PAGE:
High-density neural recording of dysfunctional memories in animal models of mental disease

2014 Seed Grant
David J. Foster, Ph.D.
Department of Neuroscience
Johns Hopkins University

Understanding the neural basis of mental diseases such as schizophrenia and autism is a major challenge in neuroscience. One major roadblock is the lack of basic understanding of how neural circuits contribute to the cognitive processes that are impaired in these diseases. A recent focus in patient populations has been on the “default mode network” of brain areas such as prefrontal cortex and hippocampus that are particularly active during quite rest and free thinking. Such areas exhibit marked impairments in patients. Interestingly, activity in the default network is associated with high-level cognitive functions such as episodic memory, imagination, and consideration of the perspectives of others, thus providing a framework for understanding the neural basis of diseases such as schizophrenia and autism. We will investigate a fascinating correlate of this activity in mice, in which the hippocampus represents sequences of locations corresponding to memories of previously experienced behavioral trajectories through space, but on a 20-fold faster timescale. We will explore how this activity is disrupted in models of cognitive disease, and probe possible molecular mechanisms for this disruption. We will further use powerful genetic techniques to gain experimental control over these activity patterns in the brain. These studies will yield fundamental insights into mechanisms of high-level cognition, with the potential for developing and testing therapeutic interventions for cognitive disease.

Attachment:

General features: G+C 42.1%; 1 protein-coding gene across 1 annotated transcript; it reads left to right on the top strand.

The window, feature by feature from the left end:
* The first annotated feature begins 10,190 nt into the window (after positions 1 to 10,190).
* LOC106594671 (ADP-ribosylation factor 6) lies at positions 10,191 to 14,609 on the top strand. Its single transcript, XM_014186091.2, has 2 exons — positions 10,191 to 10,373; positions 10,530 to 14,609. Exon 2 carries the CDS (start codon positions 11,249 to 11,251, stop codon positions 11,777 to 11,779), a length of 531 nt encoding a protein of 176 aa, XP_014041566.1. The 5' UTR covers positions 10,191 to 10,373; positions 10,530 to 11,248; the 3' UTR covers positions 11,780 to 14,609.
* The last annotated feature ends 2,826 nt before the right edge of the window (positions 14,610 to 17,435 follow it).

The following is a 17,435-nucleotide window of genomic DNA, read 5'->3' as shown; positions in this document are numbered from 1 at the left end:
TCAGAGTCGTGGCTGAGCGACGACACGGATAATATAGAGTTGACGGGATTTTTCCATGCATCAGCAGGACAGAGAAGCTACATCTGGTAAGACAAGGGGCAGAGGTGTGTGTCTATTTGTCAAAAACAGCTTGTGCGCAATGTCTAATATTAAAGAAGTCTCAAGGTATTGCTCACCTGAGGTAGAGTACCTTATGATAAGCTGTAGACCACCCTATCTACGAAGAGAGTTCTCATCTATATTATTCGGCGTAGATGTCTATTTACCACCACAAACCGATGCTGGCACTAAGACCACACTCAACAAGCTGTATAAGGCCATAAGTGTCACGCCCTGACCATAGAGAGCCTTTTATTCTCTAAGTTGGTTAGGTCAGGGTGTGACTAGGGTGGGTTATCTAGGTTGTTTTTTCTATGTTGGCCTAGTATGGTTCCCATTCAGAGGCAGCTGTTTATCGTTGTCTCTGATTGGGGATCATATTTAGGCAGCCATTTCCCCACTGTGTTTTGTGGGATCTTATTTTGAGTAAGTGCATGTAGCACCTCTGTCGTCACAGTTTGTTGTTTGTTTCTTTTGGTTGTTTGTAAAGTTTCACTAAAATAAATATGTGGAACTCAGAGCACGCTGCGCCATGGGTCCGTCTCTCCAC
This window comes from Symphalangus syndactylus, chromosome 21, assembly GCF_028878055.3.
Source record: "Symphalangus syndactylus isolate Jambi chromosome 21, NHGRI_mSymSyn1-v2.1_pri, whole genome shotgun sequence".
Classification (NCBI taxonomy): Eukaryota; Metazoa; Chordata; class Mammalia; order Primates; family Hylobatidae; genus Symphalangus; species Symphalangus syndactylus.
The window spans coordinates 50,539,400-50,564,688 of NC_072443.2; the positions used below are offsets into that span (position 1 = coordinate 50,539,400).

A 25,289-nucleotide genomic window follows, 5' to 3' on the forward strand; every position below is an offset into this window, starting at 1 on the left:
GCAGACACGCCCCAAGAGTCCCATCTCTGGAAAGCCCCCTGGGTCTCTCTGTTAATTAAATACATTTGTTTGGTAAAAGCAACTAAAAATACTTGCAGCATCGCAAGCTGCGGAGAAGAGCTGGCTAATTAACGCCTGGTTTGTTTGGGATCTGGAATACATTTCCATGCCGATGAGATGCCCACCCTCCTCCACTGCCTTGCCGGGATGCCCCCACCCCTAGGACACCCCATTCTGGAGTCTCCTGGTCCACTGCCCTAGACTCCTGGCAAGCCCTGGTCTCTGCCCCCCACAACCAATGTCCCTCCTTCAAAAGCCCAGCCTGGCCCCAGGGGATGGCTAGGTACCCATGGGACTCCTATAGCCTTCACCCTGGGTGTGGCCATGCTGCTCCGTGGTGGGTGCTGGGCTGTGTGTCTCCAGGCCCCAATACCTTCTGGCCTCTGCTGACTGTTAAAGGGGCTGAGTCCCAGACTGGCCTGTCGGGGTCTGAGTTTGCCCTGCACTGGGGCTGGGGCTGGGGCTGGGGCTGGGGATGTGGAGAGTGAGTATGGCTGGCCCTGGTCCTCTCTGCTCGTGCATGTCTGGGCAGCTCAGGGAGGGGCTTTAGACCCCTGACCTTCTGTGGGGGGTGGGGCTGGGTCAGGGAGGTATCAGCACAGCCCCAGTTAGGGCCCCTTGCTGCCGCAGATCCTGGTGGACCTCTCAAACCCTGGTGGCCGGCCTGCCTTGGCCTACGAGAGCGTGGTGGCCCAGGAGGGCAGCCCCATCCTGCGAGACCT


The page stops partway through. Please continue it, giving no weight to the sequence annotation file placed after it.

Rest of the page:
Other Grants

Lindsay M. De Biase, Ph.D., University of California Los Angeles
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Synapses, the sites of signaling between neurons in the brain, play essential roles in learning, memory, and the health of neurons themselves. An enduring mystery is why some neurons are…
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Xiaojing Gao, Ph.D., Stanford University
When Neural Circuits Meet Molecular Circuits: Quantitative Genetic Manipulation with Single-cell Consistency
Cells are the building blocks of our bodies. We get sick when the cells “misbehave”. The way modern gene therapies work is to introduce genes, fragments of DNA molecules that…
Rafiq Huda, Ph.D., Rutgers University
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Movement requires coordinated activity across a large brain-wide network. The striatum is a particularly important part of this circuit; it integrates motor-related information from many distinct brain regions to regulate…